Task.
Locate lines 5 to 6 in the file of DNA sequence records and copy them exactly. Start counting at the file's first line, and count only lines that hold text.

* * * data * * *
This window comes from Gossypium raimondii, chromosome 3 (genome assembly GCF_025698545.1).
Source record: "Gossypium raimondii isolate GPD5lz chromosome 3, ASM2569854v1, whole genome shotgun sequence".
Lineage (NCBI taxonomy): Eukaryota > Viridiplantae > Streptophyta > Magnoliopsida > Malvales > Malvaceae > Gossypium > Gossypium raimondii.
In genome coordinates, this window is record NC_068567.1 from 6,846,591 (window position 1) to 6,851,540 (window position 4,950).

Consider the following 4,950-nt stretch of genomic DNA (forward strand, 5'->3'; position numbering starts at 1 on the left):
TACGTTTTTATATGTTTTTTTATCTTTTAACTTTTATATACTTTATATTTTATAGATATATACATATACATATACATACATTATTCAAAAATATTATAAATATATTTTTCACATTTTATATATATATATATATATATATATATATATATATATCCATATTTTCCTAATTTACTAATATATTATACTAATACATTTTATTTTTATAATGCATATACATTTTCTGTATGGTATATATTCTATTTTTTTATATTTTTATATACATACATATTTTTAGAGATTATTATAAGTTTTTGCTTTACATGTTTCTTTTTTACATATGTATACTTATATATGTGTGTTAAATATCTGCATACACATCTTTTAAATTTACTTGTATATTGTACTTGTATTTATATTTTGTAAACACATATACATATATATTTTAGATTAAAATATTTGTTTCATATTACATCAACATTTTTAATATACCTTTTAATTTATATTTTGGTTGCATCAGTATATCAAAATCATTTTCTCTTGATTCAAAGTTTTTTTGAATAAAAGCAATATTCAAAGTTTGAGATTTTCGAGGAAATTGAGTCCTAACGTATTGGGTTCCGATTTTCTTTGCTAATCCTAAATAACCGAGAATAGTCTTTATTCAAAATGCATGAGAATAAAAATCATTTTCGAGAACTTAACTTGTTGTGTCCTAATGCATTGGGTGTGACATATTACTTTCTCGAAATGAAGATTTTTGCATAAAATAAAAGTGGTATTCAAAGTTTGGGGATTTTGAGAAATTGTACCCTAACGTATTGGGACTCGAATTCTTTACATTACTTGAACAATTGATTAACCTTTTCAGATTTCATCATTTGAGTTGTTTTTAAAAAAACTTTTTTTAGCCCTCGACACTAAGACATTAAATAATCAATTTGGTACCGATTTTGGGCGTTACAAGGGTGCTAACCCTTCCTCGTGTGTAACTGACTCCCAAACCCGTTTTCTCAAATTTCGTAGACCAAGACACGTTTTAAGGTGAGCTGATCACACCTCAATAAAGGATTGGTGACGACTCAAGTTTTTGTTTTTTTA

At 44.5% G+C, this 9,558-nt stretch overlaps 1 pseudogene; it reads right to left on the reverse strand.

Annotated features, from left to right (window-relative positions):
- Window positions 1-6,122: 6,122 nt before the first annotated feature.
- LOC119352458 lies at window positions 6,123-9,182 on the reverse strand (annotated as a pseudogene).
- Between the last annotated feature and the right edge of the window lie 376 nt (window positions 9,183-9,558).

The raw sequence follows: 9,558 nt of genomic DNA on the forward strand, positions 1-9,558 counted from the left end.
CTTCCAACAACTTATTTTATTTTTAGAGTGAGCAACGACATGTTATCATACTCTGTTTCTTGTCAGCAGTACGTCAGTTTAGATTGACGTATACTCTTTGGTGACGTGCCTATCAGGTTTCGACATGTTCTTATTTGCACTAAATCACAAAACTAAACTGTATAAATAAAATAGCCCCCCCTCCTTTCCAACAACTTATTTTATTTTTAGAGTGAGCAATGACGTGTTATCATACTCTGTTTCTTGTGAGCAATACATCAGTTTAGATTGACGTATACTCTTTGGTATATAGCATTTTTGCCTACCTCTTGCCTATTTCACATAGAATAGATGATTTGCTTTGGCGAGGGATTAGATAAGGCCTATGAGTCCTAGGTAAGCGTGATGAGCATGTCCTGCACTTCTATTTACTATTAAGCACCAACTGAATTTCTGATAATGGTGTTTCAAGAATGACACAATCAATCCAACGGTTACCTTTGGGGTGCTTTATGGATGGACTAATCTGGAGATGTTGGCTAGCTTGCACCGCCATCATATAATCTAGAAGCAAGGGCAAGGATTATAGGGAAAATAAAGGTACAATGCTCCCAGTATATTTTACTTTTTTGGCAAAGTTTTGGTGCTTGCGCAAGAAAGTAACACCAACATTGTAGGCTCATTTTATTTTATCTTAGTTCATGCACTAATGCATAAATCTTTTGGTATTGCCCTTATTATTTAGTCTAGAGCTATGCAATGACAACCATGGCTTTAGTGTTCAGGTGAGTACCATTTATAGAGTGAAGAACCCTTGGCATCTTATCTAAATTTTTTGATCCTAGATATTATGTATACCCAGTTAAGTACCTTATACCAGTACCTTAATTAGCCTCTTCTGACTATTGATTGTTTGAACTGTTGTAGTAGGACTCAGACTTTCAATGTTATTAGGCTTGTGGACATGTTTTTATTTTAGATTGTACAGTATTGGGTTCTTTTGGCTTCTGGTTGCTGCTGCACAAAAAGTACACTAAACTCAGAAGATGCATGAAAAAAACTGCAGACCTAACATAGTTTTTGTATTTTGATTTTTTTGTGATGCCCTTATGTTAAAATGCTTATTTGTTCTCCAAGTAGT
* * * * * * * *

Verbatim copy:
Consider the following 4,950-nt stretch of genomic DNA (forward strand, 5'->3'; position numbering starts at 1 on the left):
TACGTTTTTATATGTTTTTTTATCTTTTAACTTTTATATACTTTATATTTTATAGATATATACATATACATATACATACATTATTCAAAAATATTATAAATATATTTTTCACATTTTATATATATATATATATATATATATATATATATATATCCATATTTTCCTAATTTACTAATATATTATACTAATACATTTTATTTTTATAATGCATATACATTTTCTGTATGGTATATATTCTATTTTTTTATATTTTTATATACATACATATTTTTAGAGATTATTATAAGTTTTTGCTTTACATGTTTCTTTTTTACATATGTATACTTATATATGTGTGTTAAATATCTGCATACACATCTTTTAAATTTACTTGTATATTGTACTTGTATTTATATTTTGTAAACACATATACATATATATTTTAGATTAAAATATTTGTTTCATATTACATCAACATTTTTAATATACCTTTTAATTTATATTTTGGTTGCATCAGTATATCAAAATCATTTTCTCTTGATTCAAAGTTTTTTTGAATAAAAGCAATATTCAAAGTTTGAGATTTTCGAGGAAATTGAGTCCTAACGTATTGGGTTCCGATTTTCTTTGCTAATCCTAAATAACCGAGAATAGTCTTTATTCAAAATGCATGAGAATAAAAATCATTTTCGAGAACTTAACTTGTTGTGTCCTAATGCATTGGGTGTGACATATTACTTTCTCGAAATGAAGATTTTTGCATAAAATAAAAGTGGTATTCAAAGTTTGGGGATTTTGAGAAATTGTACCCTAACGTATTGGGACTCGAATTCTTTACATTACTTGAACAATTGATTAACCTTTTCAGATTTCATCATTTGAGTTGTTTTTAAAAAAACTTTTTTTAGCCCTCGACACTAAGACATTAAATAATCAATTTGGTACCGATTTTGGGCGTTACAAGGGTGCTAACCCTTCCTCGTGTGTAACTGACTCCCAAACCCGTTTTCTCAAATTTCGTAGACCAAGACACGTTTTAAGGTGAGCTGATCACACCTCAATAAAGGATTGGTGACGACTCAAGTTTTTGTTTTTTTA